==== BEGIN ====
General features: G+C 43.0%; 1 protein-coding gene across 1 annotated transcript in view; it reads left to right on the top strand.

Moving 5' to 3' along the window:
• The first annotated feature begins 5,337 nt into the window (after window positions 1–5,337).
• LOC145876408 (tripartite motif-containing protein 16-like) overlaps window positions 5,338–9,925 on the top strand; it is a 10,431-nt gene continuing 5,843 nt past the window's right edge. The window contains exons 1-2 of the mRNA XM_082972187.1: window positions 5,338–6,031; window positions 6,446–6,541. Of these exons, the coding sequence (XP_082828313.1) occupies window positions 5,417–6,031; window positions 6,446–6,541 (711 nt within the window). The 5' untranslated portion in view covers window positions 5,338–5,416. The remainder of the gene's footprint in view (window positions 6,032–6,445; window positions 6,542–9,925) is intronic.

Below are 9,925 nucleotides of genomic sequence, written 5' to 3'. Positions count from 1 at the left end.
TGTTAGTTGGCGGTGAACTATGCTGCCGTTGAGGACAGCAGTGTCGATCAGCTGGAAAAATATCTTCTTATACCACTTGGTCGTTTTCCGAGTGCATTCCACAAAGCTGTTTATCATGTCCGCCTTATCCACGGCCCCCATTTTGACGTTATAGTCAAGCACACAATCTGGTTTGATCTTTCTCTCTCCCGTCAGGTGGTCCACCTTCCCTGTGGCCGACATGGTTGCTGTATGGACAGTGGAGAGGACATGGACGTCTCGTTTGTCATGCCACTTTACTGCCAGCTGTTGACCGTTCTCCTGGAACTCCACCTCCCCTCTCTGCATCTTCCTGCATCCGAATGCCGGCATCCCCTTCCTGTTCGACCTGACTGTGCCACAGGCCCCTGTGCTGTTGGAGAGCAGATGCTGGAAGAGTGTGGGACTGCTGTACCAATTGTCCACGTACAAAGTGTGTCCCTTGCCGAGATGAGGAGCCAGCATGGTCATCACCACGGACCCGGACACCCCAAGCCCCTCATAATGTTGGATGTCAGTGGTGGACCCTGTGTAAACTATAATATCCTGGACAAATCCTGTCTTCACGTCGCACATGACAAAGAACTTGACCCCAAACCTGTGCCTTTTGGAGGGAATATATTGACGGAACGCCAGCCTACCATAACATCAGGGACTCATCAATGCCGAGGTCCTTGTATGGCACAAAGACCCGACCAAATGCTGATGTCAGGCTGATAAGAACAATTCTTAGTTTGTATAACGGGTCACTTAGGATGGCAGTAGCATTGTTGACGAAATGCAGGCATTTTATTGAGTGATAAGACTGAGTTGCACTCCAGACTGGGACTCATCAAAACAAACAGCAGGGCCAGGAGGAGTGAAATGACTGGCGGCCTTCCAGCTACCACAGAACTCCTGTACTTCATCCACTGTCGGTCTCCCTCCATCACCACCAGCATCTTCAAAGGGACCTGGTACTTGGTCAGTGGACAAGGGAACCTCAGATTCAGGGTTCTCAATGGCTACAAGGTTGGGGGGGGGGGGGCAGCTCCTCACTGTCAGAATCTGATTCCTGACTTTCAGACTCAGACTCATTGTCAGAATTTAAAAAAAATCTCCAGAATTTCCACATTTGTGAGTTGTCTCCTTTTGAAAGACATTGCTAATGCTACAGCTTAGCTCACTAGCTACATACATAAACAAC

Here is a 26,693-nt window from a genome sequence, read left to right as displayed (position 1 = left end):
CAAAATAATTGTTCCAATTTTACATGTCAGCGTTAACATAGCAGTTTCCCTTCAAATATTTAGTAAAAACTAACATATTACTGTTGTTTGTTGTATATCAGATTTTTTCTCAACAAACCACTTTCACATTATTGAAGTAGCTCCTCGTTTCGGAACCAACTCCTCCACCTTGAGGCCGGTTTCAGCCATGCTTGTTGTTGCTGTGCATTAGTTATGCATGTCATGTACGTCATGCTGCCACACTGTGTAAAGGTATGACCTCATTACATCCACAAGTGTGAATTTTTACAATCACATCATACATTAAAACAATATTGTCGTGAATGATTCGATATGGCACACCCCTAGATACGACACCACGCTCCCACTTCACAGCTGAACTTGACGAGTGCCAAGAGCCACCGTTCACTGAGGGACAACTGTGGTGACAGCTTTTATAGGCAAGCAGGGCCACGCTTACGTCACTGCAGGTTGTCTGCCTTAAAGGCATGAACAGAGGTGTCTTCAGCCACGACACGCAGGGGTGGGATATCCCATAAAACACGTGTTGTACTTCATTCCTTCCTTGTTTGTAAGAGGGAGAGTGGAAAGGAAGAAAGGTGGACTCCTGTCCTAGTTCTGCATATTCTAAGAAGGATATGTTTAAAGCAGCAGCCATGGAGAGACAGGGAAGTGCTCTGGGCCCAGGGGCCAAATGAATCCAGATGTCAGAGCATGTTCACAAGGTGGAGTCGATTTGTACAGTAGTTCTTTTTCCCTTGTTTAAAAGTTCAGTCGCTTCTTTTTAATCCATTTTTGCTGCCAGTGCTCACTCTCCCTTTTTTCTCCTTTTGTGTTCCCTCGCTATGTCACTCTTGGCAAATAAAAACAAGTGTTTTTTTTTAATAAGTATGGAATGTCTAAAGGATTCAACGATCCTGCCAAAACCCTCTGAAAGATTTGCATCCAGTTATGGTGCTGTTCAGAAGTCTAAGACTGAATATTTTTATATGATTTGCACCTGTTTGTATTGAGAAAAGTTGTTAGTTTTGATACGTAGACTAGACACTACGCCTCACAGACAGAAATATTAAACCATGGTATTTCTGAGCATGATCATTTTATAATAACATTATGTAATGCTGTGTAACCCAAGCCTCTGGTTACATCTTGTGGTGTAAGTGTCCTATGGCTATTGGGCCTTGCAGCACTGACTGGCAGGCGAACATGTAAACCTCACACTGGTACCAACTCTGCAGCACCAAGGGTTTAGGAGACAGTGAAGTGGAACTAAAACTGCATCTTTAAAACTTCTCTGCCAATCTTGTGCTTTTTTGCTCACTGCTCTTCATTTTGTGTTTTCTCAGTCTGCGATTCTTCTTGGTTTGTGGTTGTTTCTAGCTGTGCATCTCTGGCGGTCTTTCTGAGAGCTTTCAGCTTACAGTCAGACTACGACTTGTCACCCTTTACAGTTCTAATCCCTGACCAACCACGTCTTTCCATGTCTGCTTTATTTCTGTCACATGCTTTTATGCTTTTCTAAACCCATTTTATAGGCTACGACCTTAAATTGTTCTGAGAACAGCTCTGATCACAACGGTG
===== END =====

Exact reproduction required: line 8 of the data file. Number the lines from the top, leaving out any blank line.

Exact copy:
CAAAATAATTGTTCCAATTTTACATGTCAGCGTTAACATAGCAGTTTCCCTTCAAATATTTAGTAAAAACTAACATATTACTGTTGTTTGTTGTATATCAGATTTTTTCTCAACAAACCACTTTCACATTATTGAAGTAGCTCCTCGTTTCGGAACCAACTCCTCCACCTTGAGGCCGGTTTCAGCCATGCTTGTTGTTGCTGTGCATTAGTTATGCATGTCATGTACGTCATGCTGCCACACTGTGTAAAGGTATGACCTCATTACATCCACAAGTGTGAATTTTTACAATCACATCATACATTAAAACAATATTGTCGTGAATGATTCGATATGGCACACCCCTAGATACGACACCACGCTCCCACTTCACAGCTGAACTTGACGAGTGCCAAGAGCCACCGTTCACTGAGGGACAACTGTGGTGACAGCTTTTATAGGCAAGCAGGGCCACGCTTACGTCACTGCAGGTTGTCTGCCTTAAAGGCATGAACAGAGGTGTCTTCAGCCACGACACGCAGGGGTGGGATATCCCATAAAACACGTGTTGTACTTCATTCCTTCCTTGTTTGTAAGAGGGAGAGTGGAAAGGAAGAAAGGTGGACTCCTGTCCTAGTTCTGCATATTCTAAGAAGGATATGTTTAAAGCAGCAGCCATGGAGAGACAGGGAAGTGCTCTGGGCCCAGGGGCCAAATGAATCCAGATGTCAGAGCATGTTCACAAGGTGGAGTCGATTTGTACAGTAGTTCTTTTTCCCTTGTTTAAAAGTTCAGTCGCTTCTTTTTAATCCATTTTTGCTGCCAGTGCTCACTCTCCCTTTTTTCTCCTTTTGTGTTCCCTCGCTATGTCACTCTTGGCAAATAAAAACAAGTGTTTTTTTTTAATAAGTATGGAATGTCTAAAGGATTCAACGATCCTGCCAAAACCCTCTGAAAGATTTGCATCCAGTTATGGTGCTGTTCAGAAGTCTAAGACTGAATATTTTTATATGATTTGCACCTGTTTGTATTGAGAAAAGTTGTTAGTTTTGATACGTAGACTAGACACTACGCCTCACAGACAGAAATATTAAACCATGGTATTTCTGAGCATGATCATTTTATAATAACATTATGTAATGCTGTGTAACCCAAGCCTCTGGTTACATCTTGTGGTGTAAGTGTCCTATGGCTATTGGGCCTTGCAGCACTGACTGGCAGGCGAACATGTAAACCTCACACTGGTACCAACTCTGCAGCACCAAGGGTTTAGGAGACAGTGAAGTGGAACTAAAACTGCATCTTTAAAACTTCTCTGCCAATCTTGTGCTTTTTTGCTCACTGCTCTTCATTTTGTGTTTTCTCAGTCTGCGATTCTTCTTGGTTTGTGGTTGTTTCTAGCTGTGCATCTCTGGCGGTCTTTCTGAGAGCTTTCAGCTTACAGTCAGACTACGACTTGTCACCCTTTACAGTTCTAATCCCTGACCAACCACGTCTTTCCATGTCTGCTTTATTTCTGTCACATGCTTTTATGCTTTTCTAAACCCATTTTATAGGCTACGACCTTAAATTGTTCTGAGAACAGCTCTGATCACAACGGTG